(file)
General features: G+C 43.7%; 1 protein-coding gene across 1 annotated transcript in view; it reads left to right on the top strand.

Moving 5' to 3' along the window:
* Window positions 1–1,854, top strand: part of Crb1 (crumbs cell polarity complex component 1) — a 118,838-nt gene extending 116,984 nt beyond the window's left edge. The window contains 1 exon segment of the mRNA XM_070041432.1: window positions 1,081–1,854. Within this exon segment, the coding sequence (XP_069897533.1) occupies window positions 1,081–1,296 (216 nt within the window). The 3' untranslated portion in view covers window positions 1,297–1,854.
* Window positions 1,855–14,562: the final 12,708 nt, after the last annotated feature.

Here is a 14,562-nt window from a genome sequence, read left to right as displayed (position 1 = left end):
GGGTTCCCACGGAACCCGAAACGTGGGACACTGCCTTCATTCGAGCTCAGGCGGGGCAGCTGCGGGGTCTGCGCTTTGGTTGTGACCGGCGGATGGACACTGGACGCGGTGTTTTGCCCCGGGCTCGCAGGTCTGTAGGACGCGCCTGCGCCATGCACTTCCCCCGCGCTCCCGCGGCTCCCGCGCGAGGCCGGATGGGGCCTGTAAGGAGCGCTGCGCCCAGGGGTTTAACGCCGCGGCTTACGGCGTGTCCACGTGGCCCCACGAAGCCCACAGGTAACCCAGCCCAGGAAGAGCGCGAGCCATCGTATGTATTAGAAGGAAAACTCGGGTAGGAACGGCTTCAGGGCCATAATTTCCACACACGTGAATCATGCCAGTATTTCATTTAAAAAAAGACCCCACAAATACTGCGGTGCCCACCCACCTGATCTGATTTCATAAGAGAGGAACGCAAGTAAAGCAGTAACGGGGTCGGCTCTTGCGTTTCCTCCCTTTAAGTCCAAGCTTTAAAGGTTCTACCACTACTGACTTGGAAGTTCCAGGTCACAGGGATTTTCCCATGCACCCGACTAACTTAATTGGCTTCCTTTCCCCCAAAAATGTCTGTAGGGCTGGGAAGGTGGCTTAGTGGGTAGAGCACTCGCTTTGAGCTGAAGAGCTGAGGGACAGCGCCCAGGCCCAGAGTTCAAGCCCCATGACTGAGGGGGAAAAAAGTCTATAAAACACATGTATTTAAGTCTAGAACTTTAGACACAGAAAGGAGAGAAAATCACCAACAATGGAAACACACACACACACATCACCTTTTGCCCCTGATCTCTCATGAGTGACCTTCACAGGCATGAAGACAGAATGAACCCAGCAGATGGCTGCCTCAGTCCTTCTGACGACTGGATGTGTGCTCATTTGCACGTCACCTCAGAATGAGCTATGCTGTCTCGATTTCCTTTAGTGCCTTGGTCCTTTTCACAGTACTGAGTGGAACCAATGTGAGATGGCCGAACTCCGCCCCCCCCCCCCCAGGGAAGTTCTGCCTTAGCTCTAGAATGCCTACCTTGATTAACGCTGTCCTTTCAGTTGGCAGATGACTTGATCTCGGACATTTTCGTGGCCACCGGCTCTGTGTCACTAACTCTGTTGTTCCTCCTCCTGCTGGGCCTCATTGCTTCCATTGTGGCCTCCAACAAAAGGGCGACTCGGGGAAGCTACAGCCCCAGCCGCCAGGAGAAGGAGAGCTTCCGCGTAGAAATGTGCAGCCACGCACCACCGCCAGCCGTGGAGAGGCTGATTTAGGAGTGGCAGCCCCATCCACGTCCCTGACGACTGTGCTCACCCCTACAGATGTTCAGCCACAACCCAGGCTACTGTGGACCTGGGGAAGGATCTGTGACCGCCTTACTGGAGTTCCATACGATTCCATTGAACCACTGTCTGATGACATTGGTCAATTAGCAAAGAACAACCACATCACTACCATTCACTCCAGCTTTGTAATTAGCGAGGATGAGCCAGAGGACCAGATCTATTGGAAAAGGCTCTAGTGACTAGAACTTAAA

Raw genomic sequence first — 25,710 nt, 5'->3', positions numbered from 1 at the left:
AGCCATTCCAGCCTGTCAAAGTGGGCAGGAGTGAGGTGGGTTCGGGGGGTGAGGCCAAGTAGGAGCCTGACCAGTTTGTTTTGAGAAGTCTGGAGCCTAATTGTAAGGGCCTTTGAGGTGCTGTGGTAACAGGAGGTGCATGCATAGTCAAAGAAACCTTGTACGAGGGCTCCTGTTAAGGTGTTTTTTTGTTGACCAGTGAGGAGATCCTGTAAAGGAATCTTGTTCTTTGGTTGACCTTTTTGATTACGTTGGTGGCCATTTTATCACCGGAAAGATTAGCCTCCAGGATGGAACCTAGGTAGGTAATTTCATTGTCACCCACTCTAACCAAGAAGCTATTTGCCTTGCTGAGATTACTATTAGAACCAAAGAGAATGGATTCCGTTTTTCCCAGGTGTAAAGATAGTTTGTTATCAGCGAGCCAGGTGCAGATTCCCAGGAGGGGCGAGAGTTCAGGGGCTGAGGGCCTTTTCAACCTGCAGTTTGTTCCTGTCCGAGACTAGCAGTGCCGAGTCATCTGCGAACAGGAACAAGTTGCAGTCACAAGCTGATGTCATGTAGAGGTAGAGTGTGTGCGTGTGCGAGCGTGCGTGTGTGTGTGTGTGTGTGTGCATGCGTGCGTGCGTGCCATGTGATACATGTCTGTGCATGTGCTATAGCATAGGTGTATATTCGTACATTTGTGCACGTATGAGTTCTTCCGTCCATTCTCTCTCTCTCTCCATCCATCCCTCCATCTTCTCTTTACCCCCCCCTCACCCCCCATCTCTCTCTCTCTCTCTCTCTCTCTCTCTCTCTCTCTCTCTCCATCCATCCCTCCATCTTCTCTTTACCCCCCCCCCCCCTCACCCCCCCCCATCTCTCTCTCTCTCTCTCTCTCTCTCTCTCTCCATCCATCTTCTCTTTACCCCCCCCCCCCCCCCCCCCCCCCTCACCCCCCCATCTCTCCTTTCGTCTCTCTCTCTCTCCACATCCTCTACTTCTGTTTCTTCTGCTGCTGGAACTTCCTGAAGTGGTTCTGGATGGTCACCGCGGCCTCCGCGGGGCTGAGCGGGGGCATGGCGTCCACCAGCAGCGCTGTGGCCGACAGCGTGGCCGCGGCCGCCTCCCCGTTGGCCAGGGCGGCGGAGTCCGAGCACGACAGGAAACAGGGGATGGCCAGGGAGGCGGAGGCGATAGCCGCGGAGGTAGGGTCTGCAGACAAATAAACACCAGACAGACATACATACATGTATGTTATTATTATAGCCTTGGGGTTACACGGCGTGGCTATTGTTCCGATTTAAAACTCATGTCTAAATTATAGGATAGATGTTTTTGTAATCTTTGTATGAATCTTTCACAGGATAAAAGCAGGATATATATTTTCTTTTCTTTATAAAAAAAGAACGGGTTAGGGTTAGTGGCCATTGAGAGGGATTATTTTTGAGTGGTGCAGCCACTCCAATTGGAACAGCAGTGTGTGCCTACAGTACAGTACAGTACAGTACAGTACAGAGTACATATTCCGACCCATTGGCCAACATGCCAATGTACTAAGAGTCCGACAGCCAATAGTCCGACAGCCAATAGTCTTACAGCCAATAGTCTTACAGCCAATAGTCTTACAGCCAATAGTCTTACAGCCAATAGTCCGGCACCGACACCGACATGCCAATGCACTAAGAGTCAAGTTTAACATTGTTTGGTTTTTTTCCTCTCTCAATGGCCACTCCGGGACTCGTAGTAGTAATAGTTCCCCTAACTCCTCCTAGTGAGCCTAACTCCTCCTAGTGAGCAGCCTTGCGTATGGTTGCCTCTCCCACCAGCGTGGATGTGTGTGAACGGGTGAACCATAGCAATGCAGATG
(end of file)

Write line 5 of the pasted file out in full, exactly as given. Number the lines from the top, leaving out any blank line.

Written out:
Here is a 14,562-nt window from a genome sequence, read left to right as displayed (position 1 = left end):